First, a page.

The past year has been a breakthrough year for Ariana Grande. That’s not to say that she wasn’t already a pop superstar; you’d be hard to find anyone who hadn’t at least heard of her prior to 2018, with 9 top 10 hits from her first three albums (and a few superstar collaborations).
When it comes to the numbers, though, nothing she’s done before has ever quite hit the level of cultural ubiquity she achieved with ‘thank u, next’, the lead single off the album with the same name.
Grande was absolutely everywhere. The irresistably meme-able video sparked a countless number of think-pieces about its wholesome approach to breakups. Not to mention the flood of ‘thank u, next’ joke tweets which are still streaming in til this day—’thank u, next’ has become a commonly-understood phrase in itself. It put her in—or rather made her a central part of—the cultural conversation.
thank u, next (the album) has her explicitly coming to terms with her newly-found capital-S Superstardom. On ‘NASA’, she states ‘you know I’m a star’, delivered almost as an aside, because at this point it’s not up for debate or worth consideration—she just is a star.
Opening track ‘imagine’ has her asking an unnamed love interest to ‘imagine’ an idealised world, but unlike John Lennon’s yearning for an impossible world of peace, hers is a world where she and her lover can do things together without the baggage put on them by fame.
It’s a world where they have nothing to worry about other than ‘order[ing] pad thai’. They ‘never act this regular’, because her status makes this world one that they can only imagine. Even so, Grande references her media-constructed mythos in the song itself; her ex, the late rapper Mac Miller, had ‘Imagine’ tattooed on his arm. Later, in the ethereal, strings-backed ‘ghostin’, Grande (likely) sings about her struggle with coming to terms with Miller’s death while being in a relationship with Pete Davison.
While engaging with her own narrative could’ve easily come across as narcissistic or self-serving (see: Taylor Swift’s reputation), Grande manages to do so without drawing too much emphasis to it. ‘thank u, next’ references her public image more explicitly than any other track in the album, but it does so in a way that feels playful, more charming than self-obsessed.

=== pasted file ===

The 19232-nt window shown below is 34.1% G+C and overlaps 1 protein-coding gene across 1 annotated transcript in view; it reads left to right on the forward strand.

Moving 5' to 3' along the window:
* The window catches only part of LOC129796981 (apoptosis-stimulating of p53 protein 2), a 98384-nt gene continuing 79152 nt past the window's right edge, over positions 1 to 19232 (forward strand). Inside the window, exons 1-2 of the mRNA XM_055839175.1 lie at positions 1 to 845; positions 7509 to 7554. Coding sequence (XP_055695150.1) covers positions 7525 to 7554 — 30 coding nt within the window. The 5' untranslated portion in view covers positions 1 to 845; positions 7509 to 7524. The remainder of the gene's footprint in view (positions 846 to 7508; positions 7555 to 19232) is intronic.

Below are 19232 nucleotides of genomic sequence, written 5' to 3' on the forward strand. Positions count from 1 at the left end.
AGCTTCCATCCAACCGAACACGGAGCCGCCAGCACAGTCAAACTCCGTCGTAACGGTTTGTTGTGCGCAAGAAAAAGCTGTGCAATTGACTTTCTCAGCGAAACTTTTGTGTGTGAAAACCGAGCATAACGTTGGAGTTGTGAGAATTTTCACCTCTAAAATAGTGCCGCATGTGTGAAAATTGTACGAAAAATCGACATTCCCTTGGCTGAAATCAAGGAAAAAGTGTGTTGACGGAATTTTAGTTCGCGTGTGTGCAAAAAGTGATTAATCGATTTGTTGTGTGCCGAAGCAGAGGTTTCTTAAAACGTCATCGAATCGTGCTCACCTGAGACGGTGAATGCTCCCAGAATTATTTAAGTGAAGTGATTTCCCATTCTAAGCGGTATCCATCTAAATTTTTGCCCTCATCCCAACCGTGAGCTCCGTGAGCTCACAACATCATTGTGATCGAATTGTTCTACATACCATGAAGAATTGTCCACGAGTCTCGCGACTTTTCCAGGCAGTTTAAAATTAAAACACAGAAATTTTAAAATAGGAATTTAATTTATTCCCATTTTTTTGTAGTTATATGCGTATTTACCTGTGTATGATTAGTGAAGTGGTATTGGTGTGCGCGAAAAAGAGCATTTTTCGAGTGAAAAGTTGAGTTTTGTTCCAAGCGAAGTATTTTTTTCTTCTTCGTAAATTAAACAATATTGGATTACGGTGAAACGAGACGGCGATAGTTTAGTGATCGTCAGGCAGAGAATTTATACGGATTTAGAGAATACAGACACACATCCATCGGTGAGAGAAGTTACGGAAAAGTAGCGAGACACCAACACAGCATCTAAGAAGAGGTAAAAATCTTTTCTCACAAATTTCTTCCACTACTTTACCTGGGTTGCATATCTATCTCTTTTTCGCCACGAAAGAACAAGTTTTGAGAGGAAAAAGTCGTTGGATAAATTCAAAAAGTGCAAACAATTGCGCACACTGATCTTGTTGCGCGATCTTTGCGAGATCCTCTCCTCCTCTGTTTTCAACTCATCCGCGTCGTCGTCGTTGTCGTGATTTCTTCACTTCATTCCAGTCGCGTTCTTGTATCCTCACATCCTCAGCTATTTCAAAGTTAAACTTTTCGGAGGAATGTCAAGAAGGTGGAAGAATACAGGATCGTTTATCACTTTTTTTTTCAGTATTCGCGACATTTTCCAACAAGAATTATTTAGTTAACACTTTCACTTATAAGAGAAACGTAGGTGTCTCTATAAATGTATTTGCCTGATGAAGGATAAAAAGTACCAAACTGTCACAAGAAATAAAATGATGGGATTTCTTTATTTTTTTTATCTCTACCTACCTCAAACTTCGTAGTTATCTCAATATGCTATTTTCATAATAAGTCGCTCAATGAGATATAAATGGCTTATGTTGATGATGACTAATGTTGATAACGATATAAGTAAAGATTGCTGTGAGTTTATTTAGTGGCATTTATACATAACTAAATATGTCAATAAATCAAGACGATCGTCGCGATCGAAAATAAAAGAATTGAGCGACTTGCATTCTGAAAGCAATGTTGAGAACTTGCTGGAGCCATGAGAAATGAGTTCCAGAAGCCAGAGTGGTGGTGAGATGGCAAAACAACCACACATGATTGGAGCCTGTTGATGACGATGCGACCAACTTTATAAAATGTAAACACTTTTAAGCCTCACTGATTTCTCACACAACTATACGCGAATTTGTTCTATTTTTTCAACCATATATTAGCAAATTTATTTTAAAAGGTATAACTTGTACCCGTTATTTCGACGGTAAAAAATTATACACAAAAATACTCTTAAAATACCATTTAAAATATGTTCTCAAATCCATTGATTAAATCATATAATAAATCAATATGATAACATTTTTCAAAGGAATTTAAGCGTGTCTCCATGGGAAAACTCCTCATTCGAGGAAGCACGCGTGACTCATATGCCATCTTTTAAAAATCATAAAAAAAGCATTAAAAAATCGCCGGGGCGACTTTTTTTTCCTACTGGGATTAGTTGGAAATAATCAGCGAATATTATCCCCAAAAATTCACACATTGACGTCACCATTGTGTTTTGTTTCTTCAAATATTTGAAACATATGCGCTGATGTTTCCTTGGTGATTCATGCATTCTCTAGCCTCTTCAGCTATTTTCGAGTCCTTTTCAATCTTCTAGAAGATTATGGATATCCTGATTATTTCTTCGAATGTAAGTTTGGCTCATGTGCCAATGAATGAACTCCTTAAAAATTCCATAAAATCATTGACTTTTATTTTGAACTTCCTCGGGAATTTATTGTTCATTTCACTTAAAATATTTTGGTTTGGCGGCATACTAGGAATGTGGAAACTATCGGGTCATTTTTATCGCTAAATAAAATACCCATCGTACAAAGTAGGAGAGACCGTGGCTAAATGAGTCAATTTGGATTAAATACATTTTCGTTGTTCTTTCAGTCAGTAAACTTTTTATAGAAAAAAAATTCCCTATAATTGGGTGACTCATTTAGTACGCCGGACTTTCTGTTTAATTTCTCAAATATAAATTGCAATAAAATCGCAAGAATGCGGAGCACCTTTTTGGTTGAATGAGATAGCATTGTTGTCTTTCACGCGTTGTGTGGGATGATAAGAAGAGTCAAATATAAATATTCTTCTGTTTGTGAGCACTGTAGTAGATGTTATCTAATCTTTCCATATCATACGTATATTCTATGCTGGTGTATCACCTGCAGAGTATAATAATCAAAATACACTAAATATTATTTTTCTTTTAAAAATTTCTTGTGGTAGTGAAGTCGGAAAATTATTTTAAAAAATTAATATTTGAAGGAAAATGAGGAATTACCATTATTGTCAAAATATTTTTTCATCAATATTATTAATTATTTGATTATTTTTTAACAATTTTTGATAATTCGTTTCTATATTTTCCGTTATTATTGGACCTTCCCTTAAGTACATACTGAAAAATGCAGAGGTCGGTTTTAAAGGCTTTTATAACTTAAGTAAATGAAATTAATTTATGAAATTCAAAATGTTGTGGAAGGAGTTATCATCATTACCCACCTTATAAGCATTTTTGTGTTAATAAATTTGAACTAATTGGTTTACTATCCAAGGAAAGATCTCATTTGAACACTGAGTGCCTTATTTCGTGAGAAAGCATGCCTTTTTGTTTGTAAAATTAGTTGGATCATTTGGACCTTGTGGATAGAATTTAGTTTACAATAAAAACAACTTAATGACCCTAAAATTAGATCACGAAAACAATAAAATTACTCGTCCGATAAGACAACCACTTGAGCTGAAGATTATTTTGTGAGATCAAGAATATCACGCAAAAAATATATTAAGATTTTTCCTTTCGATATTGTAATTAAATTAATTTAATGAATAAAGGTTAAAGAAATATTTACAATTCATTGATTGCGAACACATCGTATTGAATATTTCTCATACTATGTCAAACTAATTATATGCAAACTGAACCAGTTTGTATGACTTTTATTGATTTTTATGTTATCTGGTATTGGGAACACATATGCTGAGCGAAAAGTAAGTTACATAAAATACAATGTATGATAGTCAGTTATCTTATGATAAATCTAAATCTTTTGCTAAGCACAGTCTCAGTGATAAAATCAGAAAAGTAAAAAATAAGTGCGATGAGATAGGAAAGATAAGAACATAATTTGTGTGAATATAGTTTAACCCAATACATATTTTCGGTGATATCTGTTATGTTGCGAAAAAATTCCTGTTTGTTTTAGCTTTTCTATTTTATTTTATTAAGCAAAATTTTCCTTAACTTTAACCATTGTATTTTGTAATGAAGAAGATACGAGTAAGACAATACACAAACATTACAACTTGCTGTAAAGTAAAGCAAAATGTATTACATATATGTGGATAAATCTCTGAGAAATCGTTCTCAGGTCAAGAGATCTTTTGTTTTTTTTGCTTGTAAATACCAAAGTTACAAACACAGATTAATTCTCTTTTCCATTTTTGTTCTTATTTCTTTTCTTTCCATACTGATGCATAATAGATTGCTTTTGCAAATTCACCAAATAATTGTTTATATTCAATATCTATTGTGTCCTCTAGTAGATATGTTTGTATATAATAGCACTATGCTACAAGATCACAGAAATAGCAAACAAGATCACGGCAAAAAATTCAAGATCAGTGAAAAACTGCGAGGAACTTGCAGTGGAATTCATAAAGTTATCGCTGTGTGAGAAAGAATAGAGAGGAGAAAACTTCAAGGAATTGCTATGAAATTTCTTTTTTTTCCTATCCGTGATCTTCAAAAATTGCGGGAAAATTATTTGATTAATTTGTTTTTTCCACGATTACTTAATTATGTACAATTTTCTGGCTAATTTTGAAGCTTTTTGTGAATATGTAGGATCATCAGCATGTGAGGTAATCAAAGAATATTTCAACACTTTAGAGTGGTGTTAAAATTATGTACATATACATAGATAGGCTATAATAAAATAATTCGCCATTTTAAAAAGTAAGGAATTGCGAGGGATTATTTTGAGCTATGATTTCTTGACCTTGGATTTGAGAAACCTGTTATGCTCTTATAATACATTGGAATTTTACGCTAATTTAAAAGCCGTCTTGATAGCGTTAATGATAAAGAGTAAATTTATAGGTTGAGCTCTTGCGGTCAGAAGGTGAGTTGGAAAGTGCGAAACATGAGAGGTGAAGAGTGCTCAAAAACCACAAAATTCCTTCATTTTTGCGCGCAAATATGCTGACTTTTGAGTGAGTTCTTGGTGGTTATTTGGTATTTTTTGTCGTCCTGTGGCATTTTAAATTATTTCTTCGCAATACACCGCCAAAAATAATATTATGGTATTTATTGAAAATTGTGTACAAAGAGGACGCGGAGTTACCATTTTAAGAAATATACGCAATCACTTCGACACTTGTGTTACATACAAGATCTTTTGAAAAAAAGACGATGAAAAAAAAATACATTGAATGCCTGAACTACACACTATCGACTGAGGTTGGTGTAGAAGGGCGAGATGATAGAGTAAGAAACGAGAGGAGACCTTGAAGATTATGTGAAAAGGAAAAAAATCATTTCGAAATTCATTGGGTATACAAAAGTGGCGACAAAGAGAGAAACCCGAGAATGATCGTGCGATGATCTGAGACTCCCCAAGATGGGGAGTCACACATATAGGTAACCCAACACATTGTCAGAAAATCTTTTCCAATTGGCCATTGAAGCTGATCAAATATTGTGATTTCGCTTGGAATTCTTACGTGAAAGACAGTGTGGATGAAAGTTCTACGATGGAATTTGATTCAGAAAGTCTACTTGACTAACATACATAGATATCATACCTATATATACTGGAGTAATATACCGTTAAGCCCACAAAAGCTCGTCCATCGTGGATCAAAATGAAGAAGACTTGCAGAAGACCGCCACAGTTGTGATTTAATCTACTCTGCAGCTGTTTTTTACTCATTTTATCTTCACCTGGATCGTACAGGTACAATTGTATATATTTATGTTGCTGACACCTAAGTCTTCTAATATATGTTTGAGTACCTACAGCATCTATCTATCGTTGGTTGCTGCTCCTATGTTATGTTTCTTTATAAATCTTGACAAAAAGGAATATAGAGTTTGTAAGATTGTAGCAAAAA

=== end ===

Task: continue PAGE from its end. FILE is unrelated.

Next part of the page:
It would, after all, feel strange if she didn’t engage with the highly-publicised events in her life; on thank u, next she manages to walk the thin line between turning herself into a caricature of her public persona and pretending none of it exists. She clearly knows how to play the game, blending a real sense of genuine personal emotionality with the cultural narrative surrounding her.
But what thank u, next lacks is a clear answer to who Grande is as a musician. Her past is a key focus here, but what about her present and who she’s developed into? Who exactly is Ariana Grande?
The songs themselves are a sonically cohesive package, moreso than last year’s strong but uneven Sweetener. Where her 2017 efforts had a clear division between the bouncy, experimental pop-r&b songs produced by Pharrell and the glossy pop fare produced by Max Martin and co, thank u, next is much more consistent. The album leans into trap-pop heavily; from the dark 808 bass of ‘bad idea’, to the uncredited “skrrt, skrrt” ad-lib in ‘in my head’, to the undeniable trap-rap flavour of ‘7 rings’, Grande rides the 2018/19 trap-pop soundscape with ease.
But what thank u, next lacks is a clear answer to who Grande is as a musician. Her past is a key focus here, but what about her present and who she’s developed into? Who exactly is Ariana Grande? Accusations of brownface—Grande is Italian-American, but speaks with what is arguably a blaccent, and has over time presented herself with increasingly darker skin—and a hard left swerve into r&b and hip-hop add a layer of artifice to her image.
The album is well-crafted, and none of the songs really disappoint. It’s unlikely that anyone will be disappointed with what’s on offer her; really, ‘imagine’, ‘needy’, ‘ghostin’ and ‘thank u, next’ stand out as some of the best songs in her discography. Still, thank u, next feels like a minor step backwards in terms of her development as an artist compared to Sweetener, which had higher highs but lower lows; where she showed promise and a willingness to experiment before, here she’s ironed out her image and sound, losing some of what made her interesting.